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New Study Aims to Protect the Heart from Muscle Damage After Heart Attack

February 01, 2022

Dr. Amir Lotfi of the Division of Cardiology and Heart & Vascular Services will serve as the national co-primary investigator (PI) of a new clinical trial of using supersaturated oxygen in patients who have experienced a heart attack.

What is the clinical trial for and how will it work?

Sponsored by ZOLL Circulation, Inc., USA, AMIHOT III Supersaturated Oxygen Delivery in Anterior MI Patients will randomize heart attack patients in the hospital to receive either PCI or PCI followed by 60 minutes of supersaturated oxygen delivery to see if it helps lessen damage to their heart muscle. (PCI = percutaneous coronary intervention, angioplasty with a stent. This method uses a catheter to hold open blood vessels in the heart that have been narrowed by plaque buildup.)

The study hopes to start in spring 2022 at Baystate.

Baystate previously participated in the IC-HOT trial, which studied the technology behind supersaturated oxygen, a few years ago. The FDA has approved the supersaturated oxygen technology from this trial.

What prompted the AMIHOT III study?

“We have become very good at opening up the blood vessels in the heart [to allow more blood flow], and our goal is [to do so] less than 90 minutes,” explained Dr. Lotfi. “But one thing we have noticed is that when we open the blood vessels, there’s a risk of increased heart tissue damage called reperfusion injury.”

What is reperfusion injury?

When blood vessels are opened too suddenly, a gush of blood may activate a negative effect on the heart muscle, which can cause irregular heartbeat and/or possible lifelong damage to the heart muscle. Many people have been working on a better way to protect the heart to help reduce incidents like this. There are ongoing studies and have been multiple prior studies using different technologies to see if they can help prevent heart tissue injury.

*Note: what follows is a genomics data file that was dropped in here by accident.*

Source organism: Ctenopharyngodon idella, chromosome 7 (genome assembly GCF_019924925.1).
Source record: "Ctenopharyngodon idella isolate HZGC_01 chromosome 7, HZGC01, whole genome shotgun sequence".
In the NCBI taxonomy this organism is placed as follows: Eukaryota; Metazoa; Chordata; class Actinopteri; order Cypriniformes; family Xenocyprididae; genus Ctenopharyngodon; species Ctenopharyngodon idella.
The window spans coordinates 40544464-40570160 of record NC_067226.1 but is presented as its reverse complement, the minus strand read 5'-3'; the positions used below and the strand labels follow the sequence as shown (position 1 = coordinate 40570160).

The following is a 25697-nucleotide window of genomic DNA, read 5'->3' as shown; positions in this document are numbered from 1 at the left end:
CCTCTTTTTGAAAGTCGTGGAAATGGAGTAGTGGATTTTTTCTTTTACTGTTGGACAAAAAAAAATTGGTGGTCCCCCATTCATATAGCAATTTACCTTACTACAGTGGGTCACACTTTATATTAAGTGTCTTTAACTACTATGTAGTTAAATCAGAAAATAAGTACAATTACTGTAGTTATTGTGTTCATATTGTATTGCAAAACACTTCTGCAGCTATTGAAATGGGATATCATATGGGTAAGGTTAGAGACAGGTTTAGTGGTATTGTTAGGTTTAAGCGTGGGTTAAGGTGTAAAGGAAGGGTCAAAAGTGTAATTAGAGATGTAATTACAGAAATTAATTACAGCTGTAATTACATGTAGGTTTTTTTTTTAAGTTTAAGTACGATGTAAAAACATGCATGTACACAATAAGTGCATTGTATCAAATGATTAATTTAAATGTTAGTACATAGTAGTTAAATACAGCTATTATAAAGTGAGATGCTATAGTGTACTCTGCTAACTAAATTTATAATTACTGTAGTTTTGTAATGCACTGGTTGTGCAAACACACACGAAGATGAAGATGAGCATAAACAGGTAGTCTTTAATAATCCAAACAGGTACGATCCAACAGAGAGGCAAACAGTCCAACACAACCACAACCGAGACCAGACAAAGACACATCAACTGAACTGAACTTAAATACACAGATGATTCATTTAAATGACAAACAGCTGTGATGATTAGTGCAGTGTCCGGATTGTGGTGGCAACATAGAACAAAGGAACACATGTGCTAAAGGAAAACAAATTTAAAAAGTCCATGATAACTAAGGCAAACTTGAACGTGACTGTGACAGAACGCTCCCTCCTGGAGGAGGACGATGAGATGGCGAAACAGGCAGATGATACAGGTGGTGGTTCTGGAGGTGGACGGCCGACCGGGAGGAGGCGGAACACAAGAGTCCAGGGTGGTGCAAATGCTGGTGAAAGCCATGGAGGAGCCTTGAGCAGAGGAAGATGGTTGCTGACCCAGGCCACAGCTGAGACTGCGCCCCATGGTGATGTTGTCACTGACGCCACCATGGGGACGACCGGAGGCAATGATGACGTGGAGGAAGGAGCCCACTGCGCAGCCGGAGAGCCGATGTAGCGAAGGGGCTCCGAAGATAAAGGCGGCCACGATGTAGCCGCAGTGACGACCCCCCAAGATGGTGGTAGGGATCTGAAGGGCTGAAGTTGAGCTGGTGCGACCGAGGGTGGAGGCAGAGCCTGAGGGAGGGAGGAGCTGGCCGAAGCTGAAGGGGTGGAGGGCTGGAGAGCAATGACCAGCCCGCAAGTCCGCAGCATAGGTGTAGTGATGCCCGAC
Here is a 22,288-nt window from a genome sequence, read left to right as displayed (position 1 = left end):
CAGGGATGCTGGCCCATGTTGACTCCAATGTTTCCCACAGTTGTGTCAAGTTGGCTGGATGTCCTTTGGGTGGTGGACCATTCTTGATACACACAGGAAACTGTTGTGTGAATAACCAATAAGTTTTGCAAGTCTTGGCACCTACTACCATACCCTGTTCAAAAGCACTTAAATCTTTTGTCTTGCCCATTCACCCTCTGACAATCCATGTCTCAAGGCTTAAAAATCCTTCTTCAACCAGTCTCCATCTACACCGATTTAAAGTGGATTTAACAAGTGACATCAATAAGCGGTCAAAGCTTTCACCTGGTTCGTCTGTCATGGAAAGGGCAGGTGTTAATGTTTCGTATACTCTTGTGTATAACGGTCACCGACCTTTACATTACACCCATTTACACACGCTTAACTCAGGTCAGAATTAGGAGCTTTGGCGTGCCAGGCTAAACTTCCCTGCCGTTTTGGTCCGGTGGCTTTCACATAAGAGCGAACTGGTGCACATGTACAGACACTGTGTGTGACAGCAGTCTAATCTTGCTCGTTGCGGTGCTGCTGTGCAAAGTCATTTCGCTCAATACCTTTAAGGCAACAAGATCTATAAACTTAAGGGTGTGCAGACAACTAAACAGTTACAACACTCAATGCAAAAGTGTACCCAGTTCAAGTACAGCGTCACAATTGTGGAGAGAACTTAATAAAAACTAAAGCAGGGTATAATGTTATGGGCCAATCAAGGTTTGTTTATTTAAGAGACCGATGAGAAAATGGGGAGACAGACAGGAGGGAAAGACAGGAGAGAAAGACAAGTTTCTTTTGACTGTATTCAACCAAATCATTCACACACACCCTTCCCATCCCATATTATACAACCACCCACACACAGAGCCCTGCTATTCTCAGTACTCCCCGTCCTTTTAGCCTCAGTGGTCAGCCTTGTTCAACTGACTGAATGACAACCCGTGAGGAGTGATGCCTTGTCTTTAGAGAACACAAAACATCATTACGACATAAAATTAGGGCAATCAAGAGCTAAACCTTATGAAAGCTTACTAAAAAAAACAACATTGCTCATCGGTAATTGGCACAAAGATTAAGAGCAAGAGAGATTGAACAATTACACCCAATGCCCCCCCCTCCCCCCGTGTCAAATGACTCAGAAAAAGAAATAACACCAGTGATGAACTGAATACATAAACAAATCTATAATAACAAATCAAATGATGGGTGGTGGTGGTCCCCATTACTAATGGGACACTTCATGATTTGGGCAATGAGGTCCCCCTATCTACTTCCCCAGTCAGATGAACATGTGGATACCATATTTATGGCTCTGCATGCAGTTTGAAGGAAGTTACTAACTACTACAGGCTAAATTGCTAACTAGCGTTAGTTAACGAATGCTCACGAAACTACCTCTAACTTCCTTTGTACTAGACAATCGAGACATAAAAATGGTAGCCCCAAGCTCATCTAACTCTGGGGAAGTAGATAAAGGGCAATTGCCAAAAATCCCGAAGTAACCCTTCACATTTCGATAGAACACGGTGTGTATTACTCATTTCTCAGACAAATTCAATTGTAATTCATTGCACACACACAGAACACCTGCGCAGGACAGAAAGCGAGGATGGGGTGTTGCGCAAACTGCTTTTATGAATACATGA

AMIHOT III uses supersaturated oxygen in the largest blood vessel in the heart (the left anterior descending coronary artery).

How does oxygen get “supersaturated”?

“Blood is taken from the body and infused with a high saturation of oxygen using a special console,” said Dr. Lotfi. “This is using the technology previously approved in the IC-HOT study. From there, it is re-infused to the blood vessel of the heart.”

A national and international study

In addition to serving as local site PI at Baystate, Dr. Lofti joined as national co-principal investigator by Dr. James Blankenship of the University of New Mexico. The study is currently in the U.S. and Canada and hopes to move internationally to Europe.

“The biggest goal is to see if this therapy leads to less muscle damage and better outcomes,” concluded Dr. Lotfi. Identifier: NCT04743245

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47% of Americans have at least 1 risk factor for heart disease.

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